Last week Ann emailed me a question and before I had a chance to even look at it she emailed me again with her solution. I like those kind of questions 😉
This is something I’ve never seen before and it’s quite clever so I thought I’d share it with you.
Q: How can I sum data in column C for all names in column B beginning with A, B and C?
I never knew you could use greater than or less than operators with letters!
I had a play around with this technique and there are a couple of quirks with it.
I’ve set up some mock data below which I'll use in my examples.
Note: The Grade range B2:B13 has a named range ‘grade’ and the Score range C2:C13 has a named range ‘score’ which you will see in my formulas below:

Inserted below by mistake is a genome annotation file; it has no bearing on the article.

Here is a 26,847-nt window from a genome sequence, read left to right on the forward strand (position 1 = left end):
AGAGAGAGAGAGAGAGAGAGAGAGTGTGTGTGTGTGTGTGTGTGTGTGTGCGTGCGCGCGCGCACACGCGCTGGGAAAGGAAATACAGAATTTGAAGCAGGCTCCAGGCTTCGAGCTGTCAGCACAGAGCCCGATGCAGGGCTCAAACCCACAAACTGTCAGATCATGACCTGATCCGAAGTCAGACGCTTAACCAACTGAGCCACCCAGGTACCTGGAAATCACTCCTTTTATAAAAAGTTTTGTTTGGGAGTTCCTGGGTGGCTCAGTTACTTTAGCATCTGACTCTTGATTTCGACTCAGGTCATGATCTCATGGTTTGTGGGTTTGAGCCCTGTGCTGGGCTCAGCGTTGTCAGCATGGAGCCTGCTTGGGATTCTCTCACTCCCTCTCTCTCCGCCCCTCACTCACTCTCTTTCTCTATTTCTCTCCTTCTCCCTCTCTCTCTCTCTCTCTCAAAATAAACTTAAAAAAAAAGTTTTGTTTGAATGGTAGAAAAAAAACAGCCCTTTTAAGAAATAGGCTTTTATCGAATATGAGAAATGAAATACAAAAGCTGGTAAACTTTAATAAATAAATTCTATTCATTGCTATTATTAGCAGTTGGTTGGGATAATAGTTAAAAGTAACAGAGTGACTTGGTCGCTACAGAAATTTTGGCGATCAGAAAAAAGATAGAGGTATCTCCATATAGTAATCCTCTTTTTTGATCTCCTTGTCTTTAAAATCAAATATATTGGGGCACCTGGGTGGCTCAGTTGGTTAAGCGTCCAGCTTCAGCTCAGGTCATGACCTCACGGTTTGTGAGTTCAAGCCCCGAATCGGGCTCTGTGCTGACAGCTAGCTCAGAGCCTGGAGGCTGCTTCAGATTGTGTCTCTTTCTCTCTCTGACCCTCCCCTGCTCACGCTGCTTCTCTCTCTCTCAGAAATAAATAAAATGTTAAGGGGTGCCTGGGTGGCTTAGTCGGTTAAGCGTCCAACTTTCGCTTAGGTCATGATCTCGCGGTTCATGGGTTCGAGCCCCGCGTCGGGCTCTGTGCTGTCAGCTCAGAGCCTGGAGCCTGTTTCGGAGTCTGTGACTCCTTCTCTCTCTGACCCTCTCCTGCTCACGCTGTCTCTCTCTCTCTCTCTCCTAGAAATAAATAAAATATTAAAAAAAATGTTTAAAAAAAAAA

Using the table below we want to sum various columns filtering on the first letter of the product code.
Note: Again I have named the Product range 'prod', the Qty range 'qty' and the Price range 'price'.
Initially I expected to need to use the wildcard symbol * to ignore the remaining characters in the product code, as Ann did in her answer, but it turns out you don't need to.
The formulas below calculate correctly without the need for the wildcard.
In formula number 2 the criteria includes a wildcard “<B*”. This wildcard results in Excel counting both B and A grades.
However if you try to use the wildcard with a greater than operator like this “>B*” it only counts grades from C onward and excludes B. Strange huh?
UPDATE: click here to understand why wildcards work differently when testing strings using > or <.
Thanks to Ann for sharing her trick with me. If you liked this please share it by using the buttons below to Like it on Facebook, Tweet about it on Twitter, share it on Google+ or LinkedIn, or just leave a comment thanking Ann.